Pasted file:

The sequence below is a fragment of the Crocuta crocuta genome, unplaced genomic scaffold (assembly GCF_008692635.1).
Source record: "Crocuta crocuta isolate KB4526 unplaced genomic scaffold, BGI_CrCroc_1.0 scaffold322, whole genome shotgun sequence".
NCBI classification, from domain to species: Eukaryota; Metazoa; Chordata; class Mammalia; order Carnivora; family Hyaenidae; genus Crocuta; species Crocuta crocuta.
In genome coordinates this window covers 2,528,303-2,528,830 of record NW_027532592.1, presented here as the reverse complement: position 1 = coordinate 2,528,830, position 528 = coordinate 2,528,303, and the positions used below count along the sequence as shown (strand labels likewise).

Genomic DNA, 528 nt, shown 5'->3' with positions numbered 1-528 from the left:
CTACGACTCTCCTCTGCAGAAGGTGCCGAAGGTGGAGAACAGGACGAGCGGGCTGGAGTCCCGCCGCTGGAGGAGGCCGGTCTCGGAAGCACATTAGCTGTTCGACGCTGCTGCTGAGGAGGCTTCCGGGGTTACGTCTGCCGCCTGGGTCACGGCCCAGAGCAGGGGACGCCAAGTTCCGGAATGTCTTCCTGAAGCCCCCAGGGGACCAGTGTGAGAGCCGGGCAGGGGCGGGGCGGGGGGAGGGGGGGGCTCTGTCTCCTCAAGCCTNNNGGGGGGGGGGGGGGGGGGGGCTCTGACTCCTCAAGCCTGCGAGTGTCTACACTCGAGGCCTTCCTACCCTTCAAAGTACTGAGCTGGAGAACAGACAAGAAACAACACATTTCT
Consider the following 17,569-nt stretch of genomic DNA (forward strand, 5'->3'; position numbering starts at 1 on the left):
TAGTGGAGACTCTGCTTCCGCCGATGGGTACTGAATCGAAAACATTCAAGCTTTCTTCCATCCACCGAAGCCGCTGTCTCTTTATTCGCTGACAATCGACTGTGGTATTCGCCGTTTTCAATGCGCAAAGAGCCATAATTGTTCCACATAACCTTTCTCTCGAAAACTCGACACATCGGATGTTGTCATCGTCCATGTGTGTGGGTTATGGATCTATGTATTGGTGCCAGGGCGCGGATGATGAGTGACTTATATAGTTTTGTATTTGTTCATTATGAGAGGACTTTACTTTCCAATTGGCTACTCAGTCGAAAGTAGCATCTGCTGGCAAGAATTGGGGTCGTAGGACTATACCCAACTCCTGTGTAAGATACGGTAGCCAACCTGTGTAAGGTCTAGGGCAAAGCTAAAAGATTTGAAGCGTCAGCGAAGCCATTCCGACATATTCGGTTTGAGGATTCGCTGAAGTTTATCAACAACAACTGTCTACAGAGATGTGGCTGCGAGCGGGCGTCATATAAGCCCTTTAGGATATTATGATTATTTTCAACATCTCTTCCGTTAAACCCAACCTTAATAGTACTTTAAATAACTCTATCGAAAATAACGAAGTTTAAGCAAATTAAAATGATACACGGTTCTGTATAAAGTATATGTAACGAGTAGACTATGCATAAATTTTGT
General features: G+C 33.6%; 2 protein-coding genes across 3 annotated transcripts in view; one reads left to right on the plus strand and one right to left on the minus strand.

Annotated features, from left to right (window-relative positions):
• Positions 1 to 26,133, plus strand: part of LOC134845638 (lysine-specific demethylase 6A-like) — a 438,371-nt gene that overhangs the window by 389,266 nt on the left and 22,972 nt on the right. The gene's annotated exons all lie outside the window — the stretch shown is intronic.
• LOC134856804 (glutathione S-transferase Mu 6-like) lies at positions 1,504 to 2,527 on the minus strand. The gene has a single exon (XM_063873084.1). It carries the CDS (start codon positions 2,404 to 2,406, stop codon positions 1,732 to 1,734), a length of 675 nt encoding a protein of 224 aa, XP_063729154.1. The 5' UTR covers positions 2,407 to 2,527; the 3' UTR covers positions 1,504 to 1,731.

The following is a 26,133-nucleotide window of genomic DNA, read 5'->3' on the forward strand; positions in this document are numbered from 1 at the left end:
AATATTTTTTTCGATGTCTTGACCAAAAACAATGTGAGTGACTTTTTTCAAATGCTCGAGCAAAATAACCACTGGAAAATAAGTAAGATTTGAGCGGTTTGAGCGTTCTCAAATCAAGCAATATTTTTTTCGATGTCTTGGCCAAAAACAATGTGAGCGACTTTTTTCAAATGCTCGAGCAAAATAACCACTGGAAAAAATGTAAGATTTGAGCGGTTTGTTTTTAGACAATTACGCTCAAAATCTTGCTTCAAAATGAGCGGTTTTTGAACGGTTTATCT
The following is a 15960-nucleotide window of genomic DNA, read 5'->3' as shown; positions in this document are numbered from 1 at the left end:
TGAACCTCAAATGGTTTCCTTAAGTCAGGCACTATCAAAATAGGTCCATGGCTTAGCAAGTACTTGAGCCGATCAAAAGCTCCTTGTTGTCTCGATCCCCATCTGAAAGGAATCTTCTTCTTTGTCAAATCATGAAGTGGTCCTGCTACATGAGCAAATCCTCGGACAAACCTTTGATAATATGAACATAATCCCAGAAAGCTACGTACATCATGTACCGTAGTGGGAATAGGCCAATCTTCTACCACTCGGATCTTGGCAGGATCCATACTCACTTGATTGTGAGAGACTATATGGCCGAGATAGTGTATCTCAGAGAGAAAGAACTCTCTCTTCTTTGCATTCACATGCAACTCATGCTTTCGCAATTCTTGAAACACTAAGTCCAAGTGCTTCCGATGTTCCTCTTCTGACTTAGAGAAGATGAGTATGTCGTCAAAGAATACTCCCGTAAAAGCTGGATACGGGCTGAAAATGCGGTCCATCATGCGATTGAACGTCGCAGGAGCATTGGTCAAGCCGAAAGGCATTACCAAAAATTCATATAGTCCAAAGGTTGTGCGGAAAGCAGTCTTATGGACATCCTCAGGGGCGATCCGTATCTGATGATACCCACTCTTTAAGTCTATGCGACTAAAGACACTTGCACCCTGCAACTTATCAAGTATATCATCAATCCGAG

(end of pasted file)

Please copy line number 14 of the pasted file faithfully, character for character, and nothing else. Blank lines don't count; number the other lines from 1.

AATATTTTTTTCGATGTCTTGACCAAAAACAATGTGAGTGACTTTTTTCAAATGCTCGAGCAAAATAACCACTGGAAAATAAGTAAGATTTGAGCGGTTTGAGCGTTCTCAAATCAAGCAATATTTTTTTCGATGTCTTGGCCAAAAACAATGTGAGCGACTTTTTTCAAATGCTCGAGCAAAATAACCACTGGAAAAAATGTAAGATTTGAGCGGTTTGTTTTTAGACAATTACGCTCAAAATCTTGCTTCAAAATGAGCGGTTTTTGAACGGTTTATCT